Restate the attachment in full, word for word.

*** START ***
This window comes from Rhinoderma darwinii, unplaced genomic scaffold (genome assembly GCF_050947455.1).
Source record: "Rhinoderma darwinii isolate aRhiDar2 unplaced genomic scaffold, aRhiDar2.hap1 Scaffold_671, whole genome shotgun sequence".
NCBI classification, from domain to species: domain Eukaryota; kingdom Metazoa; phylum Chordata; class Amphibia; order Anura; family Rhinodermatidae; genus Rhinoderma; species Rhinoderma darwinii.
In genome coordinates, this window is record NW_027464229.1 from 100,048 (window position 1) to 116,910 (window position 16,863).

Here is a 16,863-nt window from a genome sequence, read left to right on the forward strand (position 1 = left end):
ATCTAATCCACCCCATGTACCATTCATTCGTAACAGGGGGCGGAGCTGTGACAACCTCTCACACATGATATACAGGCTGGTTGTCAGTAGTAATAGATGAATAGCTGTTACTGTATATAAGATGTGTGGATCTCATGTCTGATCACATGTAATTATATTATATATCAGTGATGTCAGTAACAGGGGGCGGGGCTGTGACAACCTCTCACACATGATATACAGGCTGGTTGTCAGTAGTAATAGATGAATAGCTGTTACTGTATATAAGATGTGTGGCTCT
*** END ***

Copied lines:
This window comes from Rhinoderma darwinii, unplaced genomic scaffold (genome assembly GCF_050947455.1).
Source record: "Rhinoderma darwinii isolate aRhiDar2 unplaced genomic scaffold, aRhiDar2.hap1 Scaffold_671, whole genome shotgun sequence".
NCBI classification, from domain to species: domain Eukaryota; kingdom Metazoa; phylum Chordata; class Amphibia; order Anura; family Rhinodermatidae; genus Rhinoderma; species Rhinoderma darwinii.
In genome coordinates, this window is record NW_027464229.1 from 100,048 (window position 1) to 116,910 (window position 16,863).

Here is a 16,863-nt window from a genome sequence, read left to right on the forward strand (position 1 = left end):
ATCTAATCCACCCCATGTACCATTCATTCGTAACAGGGGGCGGAGCTGTGACAACCTCTCACACATGATATACAGGCTGGTTGTCAGTAGTAATAGATGAATAGCTGTTACTGTATATAAGATGTGTGGATCTCATGTCTGATCACATGTAATTATATTATATATCAGTGATGTCAGTAACAGGGGGCGGGGCTGTGACAACCTCTCACACATGATATACAGGCTGGTTGTCAGTAGTAATAGATGAATAGCTGTTACTGTATATAAGATGTGTGGCTCT